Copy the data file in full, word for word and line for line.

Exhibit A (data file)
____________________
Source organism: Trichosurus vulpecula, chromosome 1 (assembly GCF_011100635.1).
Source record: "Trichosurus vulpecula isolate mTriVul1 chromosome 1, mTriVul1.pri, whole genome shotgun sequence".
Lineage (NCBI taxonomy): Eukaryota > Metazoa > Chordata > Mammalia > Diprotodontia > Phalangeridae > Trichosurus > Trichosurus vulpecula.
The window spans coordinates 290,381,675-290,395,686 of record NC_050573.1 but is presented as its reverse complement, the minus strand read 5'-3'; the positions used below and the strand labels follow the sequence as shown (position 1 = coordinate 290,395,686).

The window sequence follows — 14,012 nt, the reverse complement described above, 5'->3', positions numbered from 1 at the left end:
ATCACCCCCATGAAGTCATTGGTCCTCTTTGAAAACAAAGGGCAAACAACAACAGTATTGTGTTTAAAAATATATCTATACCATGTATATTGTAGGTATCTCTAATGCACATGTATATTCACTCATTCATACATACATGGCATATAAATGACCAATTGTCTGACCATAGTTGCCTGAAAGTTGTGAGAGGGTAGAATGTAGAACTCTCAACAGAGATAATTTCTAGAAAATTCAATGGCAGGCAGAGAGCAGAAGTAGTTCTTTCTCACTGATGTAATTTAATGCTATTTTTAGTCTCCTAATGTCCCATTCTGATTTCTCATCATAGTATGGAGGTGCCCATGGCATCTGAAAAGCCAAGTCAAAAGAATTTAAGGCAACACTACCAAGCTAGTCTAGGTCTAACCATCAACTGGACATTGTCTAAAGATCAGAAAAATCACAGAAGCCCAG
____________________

Source organism: Trichosurus vulpecula, chromosome 1 (assembly GCF_011100635.1).
Source record: "Trichosurus vulpecula isolate mTriVul1 chromosome 1, mTriVul1.pri, whole genome shotgun sequence".
Lineage (NCBI taxonomy): Eukaryota > Metazoa > Chordata > Mammalia > Diprotodontia > Phalangeridae > Trichosurus > Trichosurus vulpecula.
The window spans coordinates 290,381,675-290,395,686 of record NC_050573.1 but is presented as its reverse complement, the minus strand read 5'-3'; the positions used below and the strand labels follow the sequence as shown (position 1 = coordinate 290,395,686).

The window sequence follows — 14,012 nt, the reverse complement described above, 5'->3', positions numbered from 1 at the left end:
ATCACCCCCATGAAGTCATTGGTCCTCTTTGAAAACAAAGGGCAAACAACAACAGTATTGTGTTTAAAAATATATCTATACCATGTATATTGTAGGTATCTCTAATGCACATGTATATTCACTCATTCATACATACATGGCATATAAATGACCAATTGTCTGACCATAGTTGCCTGAAAGTTGTGAGAGGGTAGAATGTAGAACTCTCAACAGAGATAATTTCTAGAAAATTCAATGGCAGGCAGAGAGCAGAAGTAGTTCTTTCTCACTGATGTAATTTAATGCTATTTTTAGTCTCCTAATGTCCCATTCTGATTTCTCATCATAGTATGGAGGTGCCCATGGCATCTGAAAAGCCAAGTCAAAAGAATTTAAGGCAACACTACCAAGCTAGTCTAGGTCTAACCATCAACTGGACATTGTCTAAAGATCAGAAAAATCACAGAAGCCCAG